Celebrate Ubuntu’s powerful legacy in healthcare on Heritage Day

September 17, 2022

Heritage Day and Heritage Month give us many opportunities to reflect on and appreciate the rich cultural and societal legacies that people of past generations have left for us to enjoy. And we must because it enriches us and our appreciation of the diversity within South Africa. However, it also gives us the chance to consider the legacy that we’re creating in our different places in the world, at work and at home, as the heritage we pass on to future generations.

Are we building a better world that is inspired by what can be described as the greatest heritage we have as a country – ‘Ubuntu’, the knowledge that ‘I am because you are’ – in the healthcare environments where we spend our working hours, and in the communities where we live?

In a March 2022 article titled, ‘Ubuntu philosophy in healthcare’ on www.kevinmd.com, author and physician assistant Brandon Wolfenden notes that recent years have delivered a swing in patients’ confidence in the medical establishment, which in turn has possibly affected the care that healthcare workers give patients. “Somewhere along the way, being in the trenches (primarily in the pandemic) has led to some of us becoming so fatigued that our sense of compassion has been dulled. What has not changed is our patients’ reliance on us to advocate for them and understand them. So how do we get back there?”

Wolfenden introduces the concept of Ubuntu Leadership, which he describes as a concept of common humanity that transcends racial, geographical, political, religious, age, and gender barriers. “Ubuntu is a way of life.” His next step was to consider the power of mastering Ubuntu and using it in his practice of medicine and in business. “Many of the characteristics of Ubuntu, such as humaneness, gentleness, hospitality, generosity, empathy, and others, are already core to our service to others and our patients.”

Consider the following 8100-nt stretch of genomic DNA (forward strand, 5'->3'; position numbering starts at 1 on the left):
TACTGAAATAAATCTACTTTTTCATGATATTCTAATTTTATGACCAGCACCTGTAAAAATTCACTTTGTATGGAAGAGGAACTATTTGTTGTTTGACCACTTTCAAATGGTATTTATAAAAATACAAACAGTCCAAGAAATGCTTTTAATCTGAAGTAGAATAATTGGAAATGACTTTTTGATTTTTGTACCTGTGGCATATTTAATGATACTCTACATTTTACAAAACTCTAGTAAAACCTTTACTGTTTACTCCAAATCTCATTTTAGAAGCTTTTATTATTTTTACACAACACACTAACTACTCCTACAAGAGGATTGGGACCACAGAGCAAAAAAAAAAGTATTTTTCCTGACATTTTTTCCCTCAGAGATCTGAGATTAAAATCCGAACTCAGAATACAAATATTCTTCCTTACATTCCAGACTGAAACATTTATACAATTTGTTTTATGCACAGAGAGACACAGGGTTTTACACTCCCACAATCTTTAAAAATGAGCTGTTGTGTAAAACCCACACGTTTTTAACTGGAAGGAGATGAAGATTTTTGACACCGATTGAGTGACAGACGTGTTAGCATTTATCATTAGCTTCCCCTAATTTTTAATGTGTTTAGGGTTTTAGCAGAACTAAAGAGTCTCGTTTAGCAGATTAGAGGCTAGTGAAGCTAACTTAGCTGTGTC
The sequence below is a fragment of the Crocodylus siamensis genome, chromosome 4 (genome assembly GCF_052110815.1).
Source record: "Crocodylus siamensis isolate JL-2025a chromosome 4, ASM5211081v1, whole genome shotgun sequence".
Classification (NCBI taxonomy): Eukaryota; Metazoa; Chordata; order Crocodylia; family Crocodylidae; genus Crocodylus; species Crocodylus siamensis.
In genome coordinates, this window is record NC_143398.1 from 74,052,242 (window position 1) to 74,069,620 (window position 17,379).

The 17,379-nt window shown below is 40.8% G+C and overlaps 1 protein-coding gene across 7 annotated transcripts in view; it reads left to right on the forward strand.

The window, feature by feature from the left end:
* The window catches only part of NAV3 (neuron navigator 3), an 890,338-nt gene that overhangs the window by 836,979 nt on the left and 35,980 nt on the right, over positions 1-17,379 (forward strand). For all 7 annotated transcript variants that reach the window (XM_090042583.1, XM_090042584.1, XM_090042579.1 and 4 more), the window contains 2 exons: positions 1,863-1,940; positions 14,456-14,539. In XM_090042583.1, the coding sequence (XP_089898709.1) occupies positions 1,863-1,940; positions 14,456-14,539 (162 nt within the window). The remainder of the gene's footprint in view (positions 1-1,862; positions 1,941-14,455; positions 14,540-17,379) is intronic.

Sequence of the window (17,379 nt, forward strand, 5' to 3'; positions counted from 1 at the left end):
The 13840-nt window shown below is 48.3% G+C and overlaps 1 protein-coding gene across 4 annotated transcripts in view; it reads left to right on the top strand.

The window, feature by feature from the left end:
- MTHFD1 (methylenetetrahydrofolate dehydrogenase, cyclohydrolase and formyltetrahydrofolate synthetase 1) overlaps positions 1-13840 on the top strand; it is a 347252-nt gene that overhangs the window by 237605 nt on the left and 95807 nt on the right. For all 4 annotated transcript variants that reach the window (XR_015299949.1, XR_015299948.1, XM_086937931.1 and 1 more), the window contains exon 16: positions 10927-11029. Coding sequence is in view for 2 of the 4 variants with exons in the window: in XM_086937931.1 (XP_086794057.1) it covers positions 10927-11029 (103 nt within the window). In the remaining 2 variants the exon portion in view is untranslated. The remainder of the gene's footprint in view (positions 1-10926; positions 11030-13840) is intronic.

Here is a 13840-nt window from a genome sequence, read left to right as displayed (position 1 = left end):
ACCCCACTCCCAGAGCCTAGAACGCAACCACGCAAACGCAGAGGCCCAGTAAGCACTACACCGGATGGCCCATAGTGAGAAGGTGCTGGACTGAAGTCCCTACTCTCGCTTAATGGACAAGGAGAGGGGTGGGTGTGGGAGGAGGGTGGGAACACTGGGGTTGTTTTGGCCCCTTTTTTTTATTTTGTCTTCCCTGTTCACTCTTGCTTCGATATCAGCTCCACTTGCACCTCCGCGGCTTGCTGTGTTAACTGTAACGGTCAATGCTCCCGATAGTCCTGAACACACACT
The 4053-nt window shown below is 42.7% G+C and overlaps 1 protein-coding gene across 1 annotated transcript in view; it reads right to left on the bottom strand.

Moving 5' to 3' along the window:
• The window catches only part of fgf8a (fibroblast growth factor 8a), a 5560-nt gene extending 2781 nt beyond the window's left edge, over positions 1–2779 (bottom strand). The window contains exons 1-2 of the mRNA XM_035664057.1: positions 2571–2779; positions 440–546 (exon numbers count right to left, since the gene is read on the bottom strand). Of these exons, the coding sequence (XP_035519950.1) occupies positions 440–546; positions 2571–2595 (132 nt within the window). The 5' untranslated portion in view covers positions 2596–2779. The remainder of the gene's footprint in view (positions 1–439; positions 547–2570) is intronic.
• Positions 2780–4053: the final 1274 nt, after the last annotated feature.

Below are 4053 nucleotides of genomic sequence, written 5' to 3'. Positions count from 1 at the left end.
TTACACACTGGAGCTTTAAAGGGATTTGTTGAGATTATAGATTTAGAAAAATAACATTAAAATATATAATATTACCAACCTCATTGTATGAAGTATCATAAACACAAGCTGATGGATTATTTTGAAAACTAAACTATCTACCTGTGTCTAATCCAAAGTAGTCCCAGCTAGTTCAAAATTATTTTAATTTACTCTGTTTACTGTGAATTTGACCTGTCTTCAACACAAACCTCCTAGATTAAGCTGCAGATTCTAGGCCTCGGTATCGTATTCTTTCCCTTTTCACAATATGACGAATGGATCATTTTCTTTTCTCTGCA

Wolfenden identifies 10 points that healthcare workers can focus on to gain a deeper understanding of patients and every person encountered. They are:

  1. Humaneness. At its core, healthcare is about one thing: treating and healing people.
  2. Empathy. Listening instead of labelling decreases our biases.
  3. Compromise. Working with our patients to develop an appropriate plan of care together while educating them.
  4. Learning. Culturally and academically.
  5. Change. Adapting our practice to each patient as an individual.
  6. Renewal. An opportunity to renew commitment to our values.
  7. Restorative justice. Helping our patients overcome disparities in health.
  8. Love. Healing through truly caring.
  9. Spirituality. Respecting those with or without a common faith to incorporate more culturally competent care.
  10. Hope. Rebirth of the idea that we can help.

He adds, “Ubuntu is not a complete solution, rather a place to start to find a certain type of peace within us in times of chaos. Perhaps reflecting on and incorporating these concepts can bring us to a point where we can develop relationships with our patients and become the healers we set out to be and who they need us to be for them.”

This then would prove to be a powerful legacy within healthcare in South Africa that future generations will be able to look back on and know that today’s healthcare professionals of South Africa, young and old, invested time and energy in creating a society that consistently acts with humanity towards our fellow human beings.

Pple Group embraces the spirit of Ubuntu throughout our organisation, with people at the heart of all we do. We create opportunities for thousands of people across our sectors of healthcare, hospitality, industrial and hygiene, and we deliver the best staff to companies in need. Our people know where they belong, and our clients know who we are and how we can help them every step of the way.
Within our value system, we focus on developing long-term valued partnerships with our people and clients, and we deliver on our promises, with agility and passion.

Pple Healthcare wishes all our readers a wonderful Heritage Day. Share the amazing heritage of Ubuntu that has been passed down by generation upon generation before us, enjoy time spent with your fellow human beings, and join the quest to make Ubuntu a consistent reality within your corner of the healthcare world.

Renowned humanitarian Desmond Tutu described Ubuntu-centric people: “A person with Ubuntu is open and available to others, affirming of others, does not feel threatened that others are able and good, for they have a proper self-assurance that comes from knowing that they belong in a greater whole and are diminished when others are humiliated or diminished.”